Half of tsunami debris likely will wind up trashing Alaska's shoreline

Laine Welch

At least 1.5 million tons of debris from Japan's 2011 tsunami are still afloat, and at least half of that is expected to hit Alaska's coastline. The region from Yakutat to Gore Point off the Kenai Peninsula will likely see the heaviest debris piles, but Southeast Alaska and other areas will see junk as well.

The estimates come from a fascinating new report by Washington Sea Grant. The report, by Ian Miller and Jim Brennan, says most of the debris should land within four years of the 2011 tsunami, with Alaska receiving more in later years as it is released from ocean gyres.

Most of the debris that has landed so far has been lighter items driven by the wind, such as buoys and astonishing amounts of Styrofoam. Trackers find that plastic particularly troublesome, said Dave Gaudet, marine debris program coordinator for the Juneau-based Marine Conservation Alliance Foundation.

"We don't have any definitive data on what Styrofoam does to the wildlife and the environment. We do know that it breaks up and animals ingest it and it gets into the ecosystem. So we need to be vigilant for that," he said.

The alliance has spearheaded marine debris cleanup in remote Alaska for years. Shortly after the tsunami occurred in March 2011 it began tracking where and what types of debris are coming ashore at monitoring stations at Kodiak, Yakutat, Sitka and Craig. Arriving soon will be heavier, current-driven debris riding beneath the ocean surface.

The foundation has compiled an extensive debris cleanup plan for Alaska, and is awaiting the results of a state-backed aerial survey this summer to help prioritize actions.

"We are in the process of trying to identify the kinds of debris and if it is close to breeding areas for birds or mammals, or other ecologically important areas. Things like that will factor into what areas are going to be cleaned," Gaudet said.

Or more accurately -- if they get cleaned.

"The biggest thing we are missing is funding. Nothing has been dedicated to the tsunami beyond the $50,000 that came from NOAA, which is being used to clean up parts of Prince William Sound this year. But for the future, no money is identified," he said.

Japan has donated $6 million to the U.S. government to help with cleanup. Gaudet said he's hopeful the Washington Sea Grant study will make the case for Alaska to get a good portion of those funds.


Getting a fishery certified as "sustainable" has become a cost of doing business in today's seafood world. Without that stamp of approval, major buyers in the U.S. and Europe simply won't buy your fish. Alaska salmon, pollock and halibut have long merited eco-labels. Pacific cod was the latest Alaska fish to gain an eco-label in 2010 from the Marine Stewardship Council -- but it is in danger of being yanked due to a need for more information.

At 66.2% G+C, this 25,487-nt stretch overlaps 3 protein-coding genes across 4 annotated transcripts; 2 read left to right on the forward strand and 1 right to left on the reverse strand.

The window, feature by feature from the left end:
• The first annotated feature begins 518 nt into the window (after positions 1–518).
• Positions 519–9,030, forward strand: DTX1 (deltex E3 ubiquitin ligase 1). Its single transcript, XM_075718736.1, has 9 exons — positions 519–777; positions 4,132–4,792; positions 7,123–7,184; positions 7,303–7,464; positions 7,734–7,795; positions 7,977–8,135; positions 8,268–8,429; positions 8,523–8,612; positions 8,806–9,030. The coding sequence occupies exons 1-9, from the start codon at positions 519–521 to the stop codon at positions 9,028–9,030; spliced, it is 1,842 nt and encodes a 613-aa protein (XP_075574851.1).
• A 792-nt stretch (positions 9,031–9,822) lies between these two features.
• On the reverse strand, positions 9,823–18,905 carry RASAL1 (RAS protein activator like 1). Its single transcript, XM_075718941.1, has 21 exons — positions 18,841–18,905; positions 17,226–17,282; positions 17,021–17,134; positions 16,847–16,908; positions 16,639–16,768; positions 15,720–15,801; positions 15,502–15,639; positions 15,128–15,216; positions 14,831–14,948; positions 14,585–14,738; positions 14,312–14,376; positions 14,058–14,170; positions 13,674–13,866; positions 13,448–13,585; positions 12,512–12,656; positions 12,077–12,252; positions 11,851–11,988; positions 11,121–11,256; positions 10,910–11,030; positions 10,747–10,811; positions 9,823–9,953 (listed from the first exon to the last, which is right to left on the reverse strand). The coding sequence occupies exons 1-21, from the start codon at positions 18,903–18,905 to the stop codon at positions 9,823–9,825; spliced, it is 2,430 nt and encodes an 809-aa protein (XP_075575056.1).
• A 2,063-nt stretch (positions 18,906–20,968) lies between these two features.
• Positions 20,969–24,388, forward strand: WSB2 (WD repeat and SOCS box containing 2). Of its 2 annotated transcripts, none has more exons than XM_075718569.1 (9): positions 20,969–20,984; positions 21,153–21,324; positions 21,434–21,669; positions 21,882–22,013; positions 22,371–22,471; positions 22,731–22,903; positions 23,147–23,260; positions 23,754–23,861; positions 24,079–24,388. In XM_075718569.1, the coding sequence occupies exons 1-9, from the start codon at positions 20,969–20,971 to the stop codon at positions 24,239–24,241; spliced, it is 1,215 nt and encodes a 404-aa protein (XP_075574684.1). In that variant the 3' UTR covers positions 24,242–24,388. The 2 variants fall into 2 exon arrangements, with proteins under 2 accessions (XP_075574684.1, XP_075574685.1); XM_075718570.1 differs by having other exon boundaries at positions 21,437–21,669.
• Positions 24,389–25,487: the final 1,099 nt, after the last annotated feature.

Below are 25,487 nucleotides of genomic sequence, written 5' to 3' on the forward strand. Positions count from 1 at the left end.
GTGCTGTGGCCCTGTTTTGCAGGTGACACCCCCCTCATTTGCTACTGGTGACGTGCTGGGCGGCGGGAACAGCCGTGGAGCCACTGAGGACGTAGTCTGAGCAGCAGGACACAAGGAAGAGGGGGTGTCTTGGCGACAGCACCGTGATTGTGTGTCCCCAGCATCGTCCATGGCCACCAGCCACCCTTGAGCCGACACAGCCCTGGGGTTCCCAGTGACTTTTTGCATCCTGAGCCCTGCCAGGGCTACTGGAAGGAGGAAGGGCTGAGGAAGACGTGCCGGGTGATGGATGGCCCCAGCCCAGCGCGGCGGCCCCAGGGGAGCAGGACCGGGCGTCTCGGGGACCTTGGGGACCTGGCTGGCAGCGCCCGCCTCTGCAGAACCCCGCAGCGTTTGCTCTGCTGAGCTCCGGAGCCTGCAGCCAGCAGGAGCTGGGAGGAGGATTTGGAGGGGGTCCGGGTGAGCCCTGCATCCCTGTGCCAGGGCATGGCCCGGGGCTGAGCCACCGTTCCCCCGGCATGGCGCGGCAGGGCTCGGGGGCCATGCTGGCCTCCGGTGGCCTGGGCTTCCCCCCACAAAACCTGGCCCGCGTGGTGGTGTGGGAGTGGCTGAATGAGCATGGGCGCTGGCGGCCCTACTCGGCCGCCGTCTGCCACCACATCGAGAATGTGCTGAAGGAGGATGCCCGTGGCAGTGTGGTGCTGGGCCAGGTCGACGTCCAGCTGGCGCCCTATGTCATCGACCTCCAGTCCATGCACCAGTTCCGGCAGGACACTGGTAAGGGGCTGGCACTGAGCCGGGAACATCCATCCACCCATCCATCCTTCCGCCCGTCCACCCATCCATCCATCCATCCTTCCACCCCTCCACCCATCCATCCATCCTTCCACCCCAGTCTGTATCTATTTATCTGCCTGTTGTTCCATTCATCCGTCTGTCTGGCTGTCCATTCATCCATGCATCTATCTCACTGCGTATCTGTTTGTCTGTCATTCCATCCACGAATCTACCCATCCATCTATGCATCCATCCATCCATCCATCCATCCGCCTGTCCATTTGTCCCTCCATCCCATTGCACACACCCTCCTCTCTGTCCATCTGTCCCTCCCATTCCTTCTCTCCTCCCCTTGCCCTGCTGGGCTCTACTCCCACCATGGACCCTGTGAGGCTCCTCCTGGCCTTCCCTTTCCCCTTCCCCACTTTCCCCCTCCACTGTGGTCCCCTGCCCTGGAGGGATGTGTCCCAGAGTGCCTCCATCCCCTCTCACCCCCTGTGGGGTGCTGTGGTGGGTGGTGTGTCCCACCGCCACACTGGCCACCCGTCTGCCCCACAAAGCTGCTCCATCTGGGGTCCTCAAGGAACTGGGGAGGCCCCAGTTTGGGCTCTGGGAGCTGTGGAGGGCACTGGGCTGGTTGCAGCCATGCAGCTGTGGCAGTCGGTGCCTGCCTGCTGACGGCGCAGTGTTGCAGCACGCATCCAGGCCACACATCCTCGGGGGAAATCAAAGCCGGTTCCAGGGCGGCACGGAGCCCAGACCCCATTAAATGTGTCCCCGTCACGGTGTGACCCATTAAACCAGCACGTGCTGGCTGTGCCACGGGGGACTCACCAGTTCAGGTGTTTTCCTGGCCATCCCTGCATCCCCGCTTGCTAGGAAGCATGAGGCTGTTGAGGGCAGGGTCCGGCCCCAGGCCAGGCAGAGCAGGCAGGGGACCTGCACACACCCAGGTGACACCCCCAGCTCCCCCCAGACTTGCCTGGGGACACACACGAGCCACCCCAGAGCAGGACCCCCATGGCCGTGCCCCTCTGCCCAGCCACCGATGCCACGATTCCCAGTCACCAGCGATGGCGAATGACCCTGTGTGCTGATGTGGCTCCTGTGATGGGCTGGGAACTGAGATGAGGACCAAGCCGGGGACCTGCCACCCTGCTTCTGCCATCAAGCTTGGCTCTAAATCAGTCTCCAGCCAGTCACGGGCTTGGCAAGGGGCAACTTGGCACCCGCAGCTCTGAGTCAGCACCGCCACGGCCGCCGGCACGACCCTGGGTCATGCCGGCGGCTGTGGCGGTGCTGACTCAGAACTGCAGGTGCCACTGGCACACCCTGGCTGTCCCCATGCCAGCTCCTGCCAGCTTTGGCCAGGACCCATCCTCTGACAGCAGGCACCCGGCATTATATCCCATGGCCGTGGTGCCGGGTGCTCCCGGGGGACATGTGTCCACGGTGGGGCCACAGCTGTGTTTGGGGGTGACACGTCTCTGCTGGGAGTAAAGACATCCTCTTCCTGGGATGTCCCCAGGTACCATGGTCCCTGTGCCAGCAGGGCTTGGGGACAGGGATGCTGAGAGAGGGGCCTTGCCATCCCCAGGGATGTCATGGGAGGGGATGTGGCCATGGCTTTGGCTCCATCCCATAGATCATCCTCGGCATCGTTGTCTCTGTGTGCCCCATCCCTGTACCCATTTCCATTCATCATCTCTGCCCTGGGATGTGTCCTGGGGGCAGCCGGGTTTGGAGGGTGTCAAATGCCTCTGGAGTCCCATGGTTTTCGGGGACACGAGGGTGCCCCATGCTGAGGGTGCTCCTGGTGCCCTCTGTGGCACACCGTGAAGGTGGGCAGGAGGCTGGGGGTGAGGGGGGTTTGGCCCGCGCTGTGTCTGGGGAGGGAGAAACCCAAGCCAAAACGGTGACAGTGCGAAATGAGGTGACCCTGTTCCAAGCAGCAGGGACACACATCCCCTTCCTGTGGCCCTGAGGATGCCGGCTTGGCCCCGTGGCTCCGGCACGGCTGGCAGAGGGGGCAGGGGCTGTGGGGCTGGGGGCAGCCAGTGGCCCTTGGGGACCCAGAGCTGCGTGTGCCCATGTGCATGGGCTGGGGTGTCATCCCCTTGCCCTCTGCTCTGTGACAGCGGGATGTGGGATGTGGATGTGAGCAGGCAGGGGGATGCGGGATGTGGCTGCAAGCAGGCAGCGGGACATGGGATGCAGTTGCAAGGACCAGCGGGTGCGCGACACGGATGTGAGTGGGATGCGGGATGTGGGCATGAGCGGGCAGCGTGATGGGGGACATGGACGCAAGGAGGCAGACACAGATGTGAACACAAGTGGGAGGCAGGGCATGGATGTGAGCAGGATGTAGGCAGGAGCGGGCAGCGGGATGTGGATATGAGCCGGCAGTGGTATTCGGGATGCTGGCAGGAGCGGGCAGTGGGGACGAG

"We are having a really difficult time getting good, accurate information on the amount of lost gear, particularly pot gear that is out there," said Jim Browning, director of the Alaska Fisheries Development Foundation in Anchorage. The foundation is managing the council's cod certification process.

Alaska's cod fishery certification includes all gear types -- trawl, longline and pots. Obtaining and retaining the council label hinged on meeting 29 conditions, Browning said, and all have been met except for the lost gear estimates.

"The assessment team is interested in that because they are worried about ghost fishing," he explained.

The biggest data gap comes from the pot cod fleet. It has been easier to get information to and from other gears because they have centralized groups and fishing members. But the pot boats stand pretty much on their own.

Information about lost gear will not become public, Browning said; the group uses only locations to look for aggregations of gear in particular areas.

Cod boats are out on the grounds now, and the foundation is hoping fishing organizations or fleet managers will encourage skippers to collect data on lost and retrieved pot gear. If that remaining bit of information is not in hand by May, it could derail the green label for Alaska cod.


Shrimp, canned tuna and salmon remained America's favorite seafoods last year. Alaska pollock ranked No. 4, bumping farmed tilapia to the fifth spot. Another farmed whitefish from Asia, Pangasius, was sixth most popular. Catfish, crabs, cod and clams round out the Top 10.

Those seafoods make up more than 90 percent of the fish eaten in the U.S., according to the National Fisheries Institute, which compiles the list. The only two fish that saw increased consumption were Alaska pollock and Pangasius, likely reflecting continued belt tightening by consumers and lower U.S. catfish production.

Overall, Americans ate slightly less seafood last year at 15 pounds a person, down from 15.8 pounds in 2010.

Where in the world do they eat the most seafood? The Maldives Islands in the Indian Ocean, where each person eats 314 pounds a year.

Laine Welch is a Kodiak-based fisheries journalist. Her Fish Radio programs can be heard on stations around the state. This material is protected by copyright. For information on reprinting, contact msfish@alaska.com.